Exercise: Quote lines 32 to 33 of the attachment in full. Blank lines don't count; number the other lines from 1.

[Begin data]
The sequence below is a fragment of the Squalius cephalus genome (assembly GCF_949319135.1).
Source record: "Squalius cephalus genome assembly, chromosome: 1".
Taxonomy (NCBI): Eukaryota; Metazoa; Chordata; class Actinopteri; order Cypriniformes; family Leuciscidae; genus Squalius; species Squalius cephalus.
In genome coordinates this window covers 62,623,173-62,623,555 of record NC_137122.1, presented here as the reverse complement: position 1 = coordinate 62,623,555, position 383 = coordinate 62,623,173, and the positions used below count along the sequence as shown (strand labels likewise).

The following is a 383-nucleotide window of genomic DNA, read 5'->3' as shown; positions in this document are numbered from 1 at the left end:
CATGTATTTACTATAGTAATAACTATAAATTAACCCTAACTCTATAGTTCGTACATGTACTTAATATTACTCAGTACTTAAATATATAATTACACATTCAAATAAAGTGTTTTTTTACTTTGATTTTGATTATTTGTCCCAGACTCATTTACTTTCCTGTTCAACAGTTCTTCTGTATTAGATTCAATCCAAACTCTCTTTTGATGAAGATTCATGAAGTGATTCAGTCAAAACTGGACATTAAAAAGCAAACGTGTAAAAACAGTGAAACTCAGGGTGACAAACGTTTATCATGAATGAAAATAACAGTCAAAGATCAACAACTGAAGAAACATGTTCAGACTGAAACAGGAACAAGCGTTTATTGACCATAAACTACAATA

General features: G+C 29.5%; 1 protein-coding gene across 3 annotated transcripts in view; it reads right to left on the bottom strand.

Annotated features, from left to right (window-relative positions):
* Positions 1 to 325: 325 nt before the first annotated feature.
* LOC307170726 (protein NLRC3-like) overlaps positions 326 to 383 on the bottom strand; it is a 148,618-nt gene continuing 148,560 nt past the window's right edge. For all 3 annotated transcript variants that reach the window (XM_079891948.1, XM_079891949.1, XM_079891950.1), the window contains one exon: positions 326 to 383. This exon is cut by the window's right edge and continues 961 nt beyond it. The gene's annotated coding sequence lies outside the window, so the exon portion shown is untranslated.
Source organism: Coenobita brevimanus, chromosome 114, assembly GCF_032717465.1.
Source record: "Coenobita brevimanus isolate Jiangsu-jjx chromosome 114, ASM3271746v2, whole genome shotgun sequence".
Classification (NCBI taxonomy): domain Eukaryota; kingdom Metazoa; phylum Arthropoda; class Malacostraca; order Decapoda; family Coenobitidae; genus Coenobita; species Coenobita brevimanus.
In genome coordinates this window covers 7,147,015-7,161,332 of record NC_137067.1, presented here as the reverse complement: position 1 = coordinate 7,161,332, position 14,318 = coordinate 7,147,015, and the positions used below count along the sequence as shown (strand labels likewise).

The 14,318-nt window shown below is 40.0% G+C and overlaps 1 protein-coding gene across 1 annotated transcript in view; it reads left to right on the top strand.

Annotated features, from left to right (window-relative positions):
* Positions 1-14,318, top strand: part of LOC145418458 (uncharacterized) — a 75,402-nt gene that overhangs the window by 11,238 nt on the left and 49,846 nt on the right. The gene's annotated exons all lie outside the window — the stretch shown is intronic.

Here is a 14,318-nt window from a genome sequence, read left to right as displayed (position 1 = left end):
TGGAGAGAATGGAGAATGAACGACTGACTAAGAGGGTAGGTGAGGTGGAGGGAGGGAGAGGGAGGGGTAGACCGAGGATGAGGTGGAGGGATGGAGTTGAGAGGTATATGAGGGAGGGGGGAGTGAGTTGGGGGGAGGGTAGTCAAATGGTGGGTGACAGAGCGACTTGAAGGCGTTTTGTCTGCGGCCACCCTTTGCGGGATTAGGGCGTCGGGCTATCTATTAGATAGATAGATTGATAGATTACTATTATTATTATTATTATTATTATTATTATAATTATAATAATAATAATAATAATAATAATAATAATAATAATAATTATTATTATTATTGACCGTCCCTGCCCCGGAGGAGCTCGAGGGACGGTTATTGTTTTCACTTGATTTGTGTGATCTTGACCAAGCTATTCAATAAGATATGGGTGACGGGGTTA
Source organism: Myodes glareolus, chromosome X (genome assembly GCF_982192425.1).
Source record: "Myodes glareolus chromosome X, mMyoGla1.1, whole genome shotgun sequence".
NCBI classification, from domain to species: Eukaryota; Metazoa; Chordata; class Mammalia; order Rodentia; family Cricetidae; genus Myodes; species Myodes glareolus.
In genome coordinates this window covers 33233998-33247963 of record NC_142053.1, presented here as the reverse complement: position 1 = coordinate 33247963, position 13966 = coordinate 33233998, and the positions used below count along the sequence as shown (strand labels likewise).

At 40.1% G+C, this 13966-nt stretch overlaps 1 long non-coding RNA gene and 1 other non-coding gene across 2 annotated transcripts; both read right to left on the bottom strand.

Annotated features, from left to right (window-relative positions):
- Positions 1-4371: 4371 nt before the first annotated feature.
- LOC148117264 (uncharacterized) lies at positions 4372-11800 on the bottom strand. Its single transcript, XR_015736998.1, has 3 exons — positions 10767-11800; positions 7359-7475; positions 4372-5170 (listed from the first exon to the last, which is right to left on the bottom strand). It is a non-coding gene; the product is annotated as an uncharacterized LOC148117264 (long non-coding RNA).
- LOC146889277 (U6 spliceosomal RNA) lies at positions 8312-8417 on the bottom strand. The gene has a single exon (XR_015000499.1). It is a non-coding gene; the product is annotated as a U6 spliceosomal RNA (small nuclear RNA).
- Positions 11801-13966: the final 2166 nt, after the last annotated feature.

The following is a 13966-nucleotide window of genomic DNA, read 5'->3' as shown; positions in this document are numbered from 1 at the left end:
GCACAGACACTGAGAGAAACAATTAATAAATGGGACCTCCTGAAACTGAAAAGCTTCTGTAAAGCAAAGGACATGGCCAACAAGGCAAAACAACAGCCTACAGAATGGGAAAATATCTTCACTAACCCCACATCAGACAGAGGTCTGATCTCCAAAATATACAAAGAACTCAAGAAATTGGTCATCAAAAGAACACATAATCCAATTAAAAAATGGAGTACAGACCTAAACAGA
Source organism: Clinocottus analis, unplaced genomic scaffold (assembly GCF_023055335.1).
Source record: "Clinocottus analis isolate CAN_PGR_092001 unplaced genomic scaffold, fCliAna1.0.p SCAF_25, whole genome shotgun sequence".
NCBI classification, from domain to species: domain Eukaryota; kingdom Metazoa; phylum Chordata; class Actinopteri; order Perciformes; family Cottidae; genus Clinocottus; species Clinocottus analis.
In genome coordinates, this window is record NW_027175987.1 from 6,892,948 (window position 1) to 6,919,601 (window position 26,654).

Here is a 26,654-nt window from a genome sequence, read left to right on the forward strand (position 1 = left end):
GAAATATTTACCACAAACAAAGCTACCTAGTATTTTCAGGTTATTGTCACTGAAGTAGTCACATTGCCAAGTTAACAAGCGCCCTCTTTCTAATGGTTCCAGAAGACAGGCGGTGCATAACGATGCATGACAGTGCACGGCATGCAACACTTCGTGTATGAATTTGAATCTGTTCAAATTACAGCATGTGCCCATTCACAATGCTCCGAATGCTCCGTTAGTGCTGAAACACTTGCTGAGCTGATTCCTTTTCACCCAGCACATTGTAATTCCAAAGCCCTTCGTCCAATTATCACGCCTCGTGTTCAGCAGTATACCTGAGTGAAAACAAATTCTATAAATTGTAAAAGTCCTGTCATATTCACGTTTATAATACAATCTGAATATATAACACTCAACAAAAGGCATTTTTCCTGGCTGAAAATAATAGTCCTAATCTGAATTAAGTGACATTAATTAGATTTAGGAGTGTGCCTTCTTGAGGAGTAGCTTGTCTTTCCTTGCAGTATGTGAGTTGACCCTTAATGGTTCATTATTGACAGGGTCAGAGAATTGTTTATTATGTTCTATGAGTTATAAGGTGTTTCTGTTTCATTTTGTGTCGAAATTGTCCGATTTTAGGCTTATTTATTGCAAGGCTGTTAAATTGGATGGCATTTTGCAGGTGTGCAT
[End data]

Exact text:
Source organism: Clinocottus analis, unplaced genomic scaffold (assembly GCF_023055335.1).
Source record: "Clinocottus analis isolate CAN_PGR_092001 unplaced genomic scaffold, fCliAna1.0.p SCAF_25, whole genome shotgun sequence".